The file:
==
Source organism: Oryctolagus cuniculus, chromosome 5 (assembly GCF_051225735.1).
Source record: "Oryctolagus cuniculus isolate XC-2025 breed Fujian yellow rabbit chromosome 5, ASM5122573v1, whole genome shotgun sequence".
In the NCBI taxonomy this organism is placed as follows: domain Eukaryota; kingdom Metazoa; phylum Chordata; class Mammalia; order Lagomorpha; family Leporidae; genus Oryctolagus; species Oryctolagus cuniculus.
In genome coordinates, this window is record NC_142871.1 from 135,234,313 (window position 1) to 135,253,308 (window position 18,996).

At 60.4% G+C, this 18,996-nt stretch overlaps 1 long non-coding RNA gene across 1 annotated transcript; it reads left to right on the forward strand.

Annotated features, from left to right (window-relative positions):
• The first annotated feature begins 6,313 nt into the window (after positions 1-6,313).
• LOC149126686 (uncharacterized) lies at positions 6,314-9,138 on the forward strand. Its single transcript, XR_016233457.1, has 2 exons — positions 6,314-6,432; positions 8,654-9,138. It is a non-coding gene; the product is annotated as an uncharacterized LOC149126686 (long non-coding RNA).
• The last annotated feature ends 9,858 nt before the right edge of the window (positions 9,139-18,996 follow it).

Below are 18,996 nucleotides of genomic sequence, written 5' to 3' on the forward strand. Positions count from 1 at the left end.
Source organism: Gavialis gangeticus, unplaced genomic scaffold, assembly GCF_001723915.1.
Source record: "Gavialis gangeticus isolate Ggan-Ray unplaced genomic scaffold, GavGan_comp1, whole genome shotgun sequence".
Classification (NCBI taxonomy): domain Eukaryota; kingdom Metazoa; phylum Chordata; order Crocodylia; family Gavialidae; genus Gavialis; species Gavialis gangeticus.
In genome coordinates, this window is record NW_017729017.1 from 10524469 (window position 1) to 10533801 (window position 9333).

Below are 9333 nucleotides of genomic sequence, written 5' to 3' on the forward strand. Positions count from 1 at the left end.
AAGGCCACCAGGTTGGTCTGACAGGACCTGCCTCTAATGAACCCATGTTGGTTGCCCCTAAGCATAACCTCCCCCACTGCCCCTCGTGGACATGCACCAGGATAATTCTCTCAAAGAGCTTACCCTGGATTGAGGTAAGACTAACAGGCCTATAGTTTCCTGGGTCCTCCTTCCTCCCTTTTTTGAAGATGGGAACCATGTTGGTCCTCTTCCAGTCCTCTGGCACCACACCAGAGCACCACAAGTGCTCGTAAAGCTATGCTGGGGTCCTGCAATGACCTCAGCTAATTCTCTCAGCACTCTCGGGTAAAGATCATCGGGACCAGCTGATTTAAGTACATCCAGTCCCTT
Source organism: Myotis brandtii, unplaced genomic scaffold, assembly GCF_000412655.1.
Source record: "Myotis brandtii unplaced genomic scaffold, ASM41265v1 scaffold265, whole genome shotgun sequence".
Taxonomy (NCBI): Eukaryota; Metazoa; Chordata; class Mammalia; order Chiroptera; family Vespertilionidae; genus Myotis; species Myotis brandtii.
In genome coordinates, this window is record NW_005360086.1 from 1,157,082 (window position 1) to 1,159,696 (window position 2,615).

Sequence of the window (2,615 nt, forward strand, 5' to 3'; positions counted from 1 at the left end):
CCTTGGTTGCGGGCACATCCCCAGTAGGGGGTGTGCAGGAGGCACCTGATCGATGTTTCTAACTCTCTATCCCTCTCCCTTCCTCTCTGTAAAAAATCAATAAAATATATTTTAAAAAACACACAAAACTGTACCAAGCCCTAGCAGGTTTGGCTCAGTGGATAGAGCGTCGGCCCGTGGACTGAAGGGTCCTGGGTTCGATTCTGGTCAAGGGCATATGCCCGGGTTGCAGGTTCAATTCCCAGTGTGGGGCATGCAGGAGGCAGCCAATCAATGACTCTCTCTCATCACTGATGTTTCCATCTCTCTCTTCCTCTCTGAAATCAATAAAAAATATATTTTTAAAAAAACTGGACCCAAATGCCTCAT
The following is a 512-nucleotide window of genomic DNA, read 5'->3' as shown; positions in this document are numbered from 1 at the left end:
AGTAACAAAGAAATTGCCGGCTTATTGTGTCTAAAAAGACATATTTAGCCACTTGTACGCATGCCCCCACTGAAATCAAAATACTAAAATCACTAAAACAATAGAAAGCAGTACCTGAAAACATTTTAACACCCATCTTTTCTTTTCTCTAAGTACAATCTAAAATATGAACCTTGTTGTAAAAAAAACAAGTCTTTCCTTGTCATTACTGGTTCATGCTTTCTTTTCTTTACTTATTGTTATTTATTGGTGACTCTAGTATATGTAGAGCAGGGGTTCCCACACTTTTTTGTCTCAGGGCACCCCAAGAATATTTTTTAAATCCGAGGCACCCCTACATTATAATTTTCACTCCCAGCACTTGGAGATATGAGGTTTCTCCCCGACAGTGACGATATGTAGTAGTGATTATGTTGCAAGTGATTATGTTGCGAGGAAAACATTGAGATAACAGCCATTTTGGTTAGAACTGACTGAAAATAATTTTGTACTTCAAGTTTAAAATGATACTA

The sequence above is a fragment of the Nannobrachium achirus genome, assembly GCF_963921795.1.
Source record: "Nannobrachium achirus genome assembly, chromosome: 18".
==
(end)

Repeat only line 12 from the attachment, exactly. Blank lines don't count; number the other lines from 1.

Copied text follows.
Source record: "Gavialis gangeticus isolate Ggan-Ray unplaced genomic scaffold, GavGan_comp1, whole genome shotgun sequence".